The science behind vacuum bombs
Thermobaric weapons – also known as vacuum bombs – are high-powered explosive that use the atmosphere itself as part of the explosion. They are among the most powerful non-nuclear weapons ever developed.
The bomb works by using oxygen from the surrounding air to generate a high-temperature explosion, making it far deadlier than a conventional weapon.
A thermobaric bomb dropped by the US on Taliban in Afghanistan in 2017 weighed 21,600 pounds and left a crater more than 300 meters (1,000 feet) wide after it exploded six feet above the ground.
Thermobaric weapons were developed by both the US and the Soviet Union in the 1960s. In September 2007, Russia detonated the largest thermobaric weapon ever made, which created an explosion equivalent to 39.9 tons.
Mariupol has been under siege for two weeks with little access to food or water and no power.
Tens of thousands of civilians remain trapped in the besieged city on Ukraine’s southern coast, but temporary ceasefire agreements to allow citizens to flee via humanitarian corridors have been repeatedly broken by Russian troops.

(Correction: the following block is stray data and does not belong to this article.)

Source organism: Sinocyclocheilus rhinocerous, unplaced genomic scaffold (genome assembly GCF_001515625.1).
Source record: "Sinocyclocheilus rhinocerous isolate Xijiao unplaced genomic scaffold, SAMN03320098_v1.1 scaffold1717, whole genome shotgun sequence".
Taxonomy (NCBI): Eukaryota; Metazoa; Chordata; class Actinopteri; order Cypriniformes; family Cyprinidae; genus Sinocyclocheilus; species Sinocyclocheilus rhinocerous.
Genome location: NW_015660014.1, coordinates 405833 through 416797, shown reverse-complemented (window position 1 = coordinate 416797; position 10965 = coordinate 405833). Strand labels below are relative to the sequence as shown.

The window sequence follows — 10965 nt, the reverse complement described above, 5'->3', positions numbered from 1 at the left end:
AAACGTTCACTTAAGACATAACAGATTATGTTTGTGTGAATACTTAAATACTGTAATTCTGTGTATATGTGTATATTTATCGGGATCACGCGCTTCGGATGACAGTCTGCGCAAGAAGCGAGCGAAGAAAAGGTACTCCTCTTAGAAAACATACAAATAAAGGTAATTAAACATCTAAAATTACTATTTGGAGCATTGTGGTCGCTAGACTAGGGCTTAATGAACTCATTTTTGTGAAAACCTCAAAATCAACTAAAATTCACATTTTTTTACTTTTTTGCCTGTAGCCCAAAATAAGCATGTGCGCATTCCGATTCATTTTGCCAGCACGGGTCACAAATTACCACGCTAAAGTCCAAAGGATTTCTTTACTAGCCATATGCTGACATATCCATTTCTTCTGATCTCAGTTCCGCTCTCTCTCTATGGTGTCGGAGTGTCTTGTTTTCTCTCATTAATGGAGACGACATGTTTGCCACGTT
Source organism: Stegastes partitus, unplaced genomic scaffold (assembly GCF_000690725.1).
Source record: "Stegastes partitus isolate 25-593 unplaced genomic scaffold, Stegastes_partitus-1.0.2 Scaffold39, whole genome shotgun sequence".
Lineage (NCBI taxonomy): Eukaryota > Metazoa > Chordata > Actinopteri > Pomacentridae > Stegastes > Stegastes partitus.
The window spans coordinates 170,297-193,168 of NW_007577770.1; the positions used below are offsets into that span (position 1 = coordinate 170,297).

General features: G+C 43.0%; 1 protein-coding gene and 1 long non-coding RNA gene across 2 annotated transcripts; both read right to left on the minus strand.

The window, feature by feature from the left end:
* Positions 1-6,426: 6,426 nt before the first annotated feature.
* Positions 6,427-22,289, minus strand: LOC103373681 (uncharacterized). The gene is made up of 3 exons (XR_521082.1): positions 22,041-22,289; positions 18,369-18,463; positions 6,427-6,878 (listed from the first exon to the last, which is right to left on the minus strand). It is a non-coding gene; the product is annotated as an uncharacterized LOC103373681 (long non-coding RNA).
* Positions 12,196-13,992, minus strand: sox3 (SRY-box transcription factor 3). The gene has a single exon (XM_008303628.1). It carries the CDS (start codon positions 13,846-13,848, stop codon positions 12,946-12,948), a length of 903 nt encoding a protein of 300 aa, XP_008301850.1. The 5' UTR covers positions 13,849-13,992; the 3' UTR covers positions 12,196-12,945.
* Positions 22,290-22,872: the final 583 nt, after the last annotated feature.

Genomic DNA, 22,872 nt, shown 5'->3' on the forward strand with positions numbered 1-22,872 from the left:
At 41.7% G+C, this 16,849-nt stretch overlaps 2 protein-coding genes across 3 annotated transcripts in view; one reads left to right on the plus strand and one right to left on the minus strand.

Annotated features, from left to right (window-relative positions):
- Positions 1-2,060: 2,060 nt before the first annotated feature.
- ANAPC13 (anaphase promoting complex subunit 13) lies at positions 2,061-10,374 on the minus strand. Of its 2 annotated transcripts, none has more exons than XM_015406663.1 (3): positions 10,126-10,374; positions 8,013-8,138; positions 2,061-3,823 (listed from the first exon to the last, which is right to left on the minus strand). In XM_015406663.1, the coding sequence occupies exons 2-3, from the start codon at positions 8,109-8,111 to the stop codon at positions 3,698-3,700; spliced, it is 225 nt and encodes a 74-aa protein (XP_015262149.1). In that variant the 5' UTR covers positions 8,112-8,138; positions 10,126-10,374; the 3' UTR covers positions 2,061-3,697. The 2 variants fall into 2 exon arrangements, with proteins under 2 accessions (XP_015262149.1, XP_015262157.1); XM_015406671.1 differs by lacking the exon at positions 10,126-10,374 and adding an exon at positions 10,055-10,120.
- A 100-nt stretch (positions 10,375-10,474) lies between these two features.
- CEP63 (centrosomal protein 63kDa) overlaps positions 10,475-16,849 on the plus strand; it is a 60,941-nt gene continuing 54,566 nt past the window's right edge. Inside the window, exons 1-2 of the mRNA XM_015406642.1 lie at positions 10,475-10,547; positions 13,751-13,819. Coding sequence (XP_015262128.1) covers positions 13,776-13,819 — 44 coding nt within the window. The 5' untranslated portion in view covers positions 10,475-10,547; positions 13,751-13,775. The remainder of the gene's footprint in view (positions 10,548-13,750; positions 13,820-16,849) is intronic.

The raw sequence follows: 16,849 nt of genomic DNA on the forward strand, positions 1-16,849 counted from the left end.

And Russia has been accused of deporting Ukrainians to ‘filtration’ centres before forcibly taking them to remote Siberian towns after confiscating their phones and documents.
‘Several thousand’ people have so-far been taken, Mariupol city council claimed, before being processed through ‘filtration camps’ and sent to ‘remote cities’ in Russia where they will be obliged to stay for years and work for free.
EU foreign policy chief Josep Borrell said before he chaired a meeting of the bloc’s foreign ministers in Brussels that ‘what’s happening in Mariupol is a massive war crime. Destroying everything, bombarding and killing everybody in an indiscriminate manner. This is something awful’.